Even the United States offers limited antitrust immunity to international containership lines by allowing discussion agreements among the carriers. These are filed with the Federal Maritime Commission (FMC). Business students might be surprised to hear that it is U.S. policy to grant such a degree of market protection to an industry that is mostly foreign-owned. Even as the industry moved away from U.S.-flagged vessels to flags of convenience (e.g., those granted by Liberia, Panama, etc.) the protection remained. Such is the prominence and necessity of international container shipping to the U.S. economy.

(Photo credit: Jim Allen/FreightWaves)

Yet in 2017 a meeting of the industry’s top CEOs in Sausalito, California was raided by antitrust officials wielding subpoenas for information. This nearly two-year investigation was ultimately closed by the U.S. Department of Justice (DOJ) in February 2019 with no charges filed. There was nothing clandestine about the meeting. It was one of the biannual meetings of the International Council of Containership Operators (affectionately known to some as the “Box Club”). Several of its CEOs are members of the WSC as well. U.S. antitrust officials do indeed sit in on these meetings to make sure that the discussions do not veer into overt price-fixing. The group can discuss pricing guidelines (i.e., methods) but not actual prices. These guidelines are also taken by the membership to be voluntary when they set their individual freight rates. Anything more than that would be akin to cartel-like behavior.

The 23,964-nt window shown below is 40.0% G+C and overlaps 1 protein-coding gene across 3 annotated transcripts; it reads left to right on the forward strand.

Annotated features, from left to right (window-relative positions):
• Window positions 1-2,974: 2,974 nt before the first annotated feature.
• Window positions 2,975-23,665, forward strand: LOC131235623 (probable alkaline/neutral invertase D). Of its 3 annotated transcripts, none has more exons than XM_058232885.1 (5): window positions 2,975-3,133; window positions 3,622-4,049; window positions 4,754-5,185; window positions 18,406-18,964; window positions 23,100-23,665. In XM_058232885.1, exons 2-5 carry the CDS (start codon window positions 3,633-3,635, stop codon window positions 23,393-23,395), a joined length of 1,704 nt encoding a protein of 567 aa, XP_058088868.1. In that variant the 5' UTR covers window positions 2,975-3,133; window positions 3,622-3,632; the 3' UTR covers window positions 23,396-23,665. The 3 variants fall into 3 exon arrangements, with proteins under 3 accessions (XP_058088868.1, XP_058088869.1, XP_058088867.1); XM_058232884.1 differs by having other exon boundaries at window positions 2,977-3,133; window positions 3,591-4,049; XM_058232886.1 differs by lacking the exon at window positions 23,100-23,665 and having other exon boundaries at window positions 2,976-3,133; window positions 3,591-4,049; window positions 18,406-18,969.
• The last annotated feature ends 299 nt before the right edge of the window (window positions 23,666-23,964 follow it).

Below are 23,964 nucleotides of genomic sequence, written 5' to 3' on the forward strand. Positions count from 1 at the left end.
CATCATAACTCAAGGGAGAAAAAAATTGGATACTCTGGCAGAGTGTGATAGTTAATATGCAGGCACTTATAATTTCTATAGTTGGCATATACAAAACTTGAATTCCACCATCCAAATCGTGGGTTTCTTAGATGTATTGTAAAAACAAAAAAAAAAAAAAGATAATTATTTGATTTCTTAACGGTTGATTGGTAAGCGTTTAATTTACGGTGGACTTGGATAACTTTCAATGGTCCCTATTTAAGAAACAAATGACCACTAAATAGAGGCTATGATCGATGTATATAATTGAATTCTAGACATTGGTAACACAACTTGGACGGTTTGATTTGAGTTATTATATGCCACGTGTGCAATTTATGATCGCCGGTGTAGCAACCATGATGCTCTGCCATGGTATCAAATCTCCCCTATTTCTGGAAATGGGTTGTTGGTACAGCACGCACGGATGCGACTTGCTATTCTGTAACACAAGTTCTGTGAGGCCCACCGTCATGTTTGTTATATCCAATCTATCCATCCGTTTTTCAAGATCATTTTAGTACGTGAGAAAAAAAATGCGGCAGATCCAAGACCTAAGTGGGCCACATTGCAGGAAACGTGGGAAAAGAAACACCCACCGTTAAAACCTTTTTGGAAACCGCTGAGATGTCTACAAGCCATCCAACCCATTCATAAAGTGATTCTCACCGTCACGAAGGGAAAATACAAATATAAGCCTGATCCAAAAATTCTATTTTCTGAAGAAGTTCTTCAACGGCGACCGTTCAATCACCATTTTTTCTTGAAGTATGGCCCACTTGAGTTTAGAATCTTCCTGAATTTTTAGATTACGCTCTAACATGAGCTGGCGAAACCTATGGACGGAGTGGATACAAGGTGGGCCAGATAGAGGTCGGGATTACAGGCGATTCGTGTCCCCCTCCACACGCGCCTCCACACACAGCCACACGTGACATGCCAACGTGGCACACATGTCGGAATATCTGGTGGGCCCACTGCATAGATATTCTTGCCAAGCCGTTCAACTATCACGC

Nonetheless, the demand side of the market sometimes raises its suspicions. In other words, when do guidelines become price signals among the CEOs? It certainly is interesting that DOJ felt it necessary to open a formal investigation into an organization it immunized. It was likely in response to recent consolidations among the world’s largest container lines. Of course, the FMC approved all of these alliances in the first place and is aware of the inter-carrier discussion agreements. Thus, the regulators have quite the balancing act to perform.

(photo credit: Jim Allen/FreightWaves)

This limited antitrust immunity was codified in the Ocean Shipping Reform Act of 1998 (OSRA), which prohibited carrier conferences along U.S. trade lanes. What did the carriers receive in return for this loss in market power? A lifting of the prohibition on negotiating confidential service contracts with preferred shippers. Naturally, big shippers like Walmart and Target were more than happy to leverage their ability to fill capacity on trans-Pacific routes from China as international supply chains went into high gear. The power of conferences was greatly diminished anyway due to this hybrid of carrier cooperation and competition.

The FMC is the regulatory interpreter of OSRA. It is also important to note that this limited protection applies only to foreign-flagged carriers. Jones Act carriers (i.e., those performing domestic transport) do not enjoy the protections codified in OSRA. In either case price-fixing is illegal and DOJ has successfully prosecuted cases involving international and domestic trade lanes.